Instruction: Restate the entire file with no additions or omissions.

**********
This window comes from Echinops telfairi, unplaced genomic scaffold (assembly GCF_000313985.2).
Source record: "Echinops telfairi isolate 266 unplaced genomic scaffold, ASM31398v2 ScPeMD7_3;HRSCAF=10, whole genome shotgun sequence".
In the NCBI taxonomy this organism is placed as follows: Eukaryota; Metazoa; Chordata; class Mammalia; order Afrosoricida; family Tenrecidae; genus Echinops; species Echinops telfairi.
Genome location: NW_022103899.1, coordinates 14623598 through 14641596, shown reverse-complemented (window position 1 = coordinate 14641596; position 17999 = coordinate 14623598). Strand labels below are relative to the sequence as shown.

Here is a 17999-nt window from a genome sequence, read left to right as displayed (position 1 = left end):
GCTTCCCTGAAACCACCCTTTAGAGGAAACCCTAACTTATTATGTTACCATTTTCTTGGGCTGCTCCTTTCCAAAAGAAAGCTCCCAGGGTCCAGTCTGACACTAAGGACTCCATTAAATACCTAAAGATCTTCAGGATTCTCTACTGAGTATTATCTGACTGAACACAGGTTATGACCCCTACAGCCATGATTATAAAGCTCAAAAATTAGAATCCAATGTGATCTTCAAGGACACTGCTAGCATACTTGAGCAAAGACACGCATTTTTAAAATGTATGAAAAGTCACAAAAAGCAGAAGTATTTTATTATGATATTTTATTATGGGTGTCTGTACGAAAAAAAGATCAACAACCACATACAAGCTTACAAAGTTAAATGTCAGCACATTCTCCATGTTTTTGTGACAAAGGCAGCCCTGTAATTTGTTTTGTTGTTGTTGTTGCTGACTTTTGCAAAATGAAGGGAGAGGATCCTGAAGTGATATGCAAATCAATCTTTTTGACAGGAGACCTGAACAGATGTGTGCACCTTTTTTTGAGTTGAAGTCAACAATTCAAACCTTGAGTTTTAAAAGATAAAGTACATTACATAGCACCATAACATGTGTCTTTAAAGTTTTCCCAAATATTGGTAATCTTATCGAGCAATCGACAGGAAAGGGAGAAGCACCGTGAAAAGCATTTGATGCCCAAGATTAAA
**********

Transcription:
This window comes from Echinops telfairi, unplaced genomic scaffold (assembly GCF_000313985.2).
Source record: "Echinops telfairi isolate 266 unplaced genomic scaffold, ASM31398v2 ScPeMD7_3;HRSCAF=10, whole genome shotgun sequence".
In the NCBI taxonomy this organism is placed as follows: Eukaryota; Metazoa; Chordata; class Mammalia; order Afrosoricida; family Tenrecidae; genus Echinops; species Echinops telfairi.
Genome location: NW_022103899.1, coordinates 14623598 through 14641596, shown reverse-complemented (window position 1 = coordinate 14641596; position 17999 = coordinate 14623598). Strand labels below are relative to the sequence as shown.

Here is a 17999-nt window from a genome sequence, read left to right as displayed (position 1 = left end):
GCTTCCCTGAAACCACCCTTTAGAGGAAACCCTAACTTATTATGTTACCATTTTCTTGGGCTGCTCCTTTCCAAAAGAAAGCTCCCAGGGTCCAGTCTGACACTAAGGACTCCATTAAATACCTAAAGATCTTCAGGATTCTCTACTGAGTATTATCTGACTGAACACAGGTTATGACCCCTACAGCCATGATTATAAAGCTCAAAAATTAGAATCCAATGTGATCTTCAAGGACACTGCTAGCATACTTGAGCAAAGACACGCATTTTTAAAATGTATGAAAAGTCACAAAAAGCAGAAGTATTTTATTATGATATTTTATTATGGGTGTCTGTACGAAAAAAAGATCAACAACCACATACAAGCTTACAAAGTTAAATGTCAGCACATTCTCCATGTTTTTGTGACAAAGGCAGCCCTGTAATTTGTTTTGTTGTTGTTGTTGCTGACTTTTGCAAAATGAAGGGAGAGGATCCTGAAGTGATATGCAAATCAATCTTTTTGACAGGAGACCTGAACAGATGTGTGCACCTTTTTTTGAGTTGAAGTCAACAATTCAAACCTTGAGTTTTAAAAGATAAAGTACATTACATAGCACCATAACATGTGTCTTTAAAGTTTTCCCAAATATTGGTAATCTTATCGAGCAATCGACAGGAAAGGGAGAAGCACCGTGAAAAGCATTTGATGCCCAAGATTAAA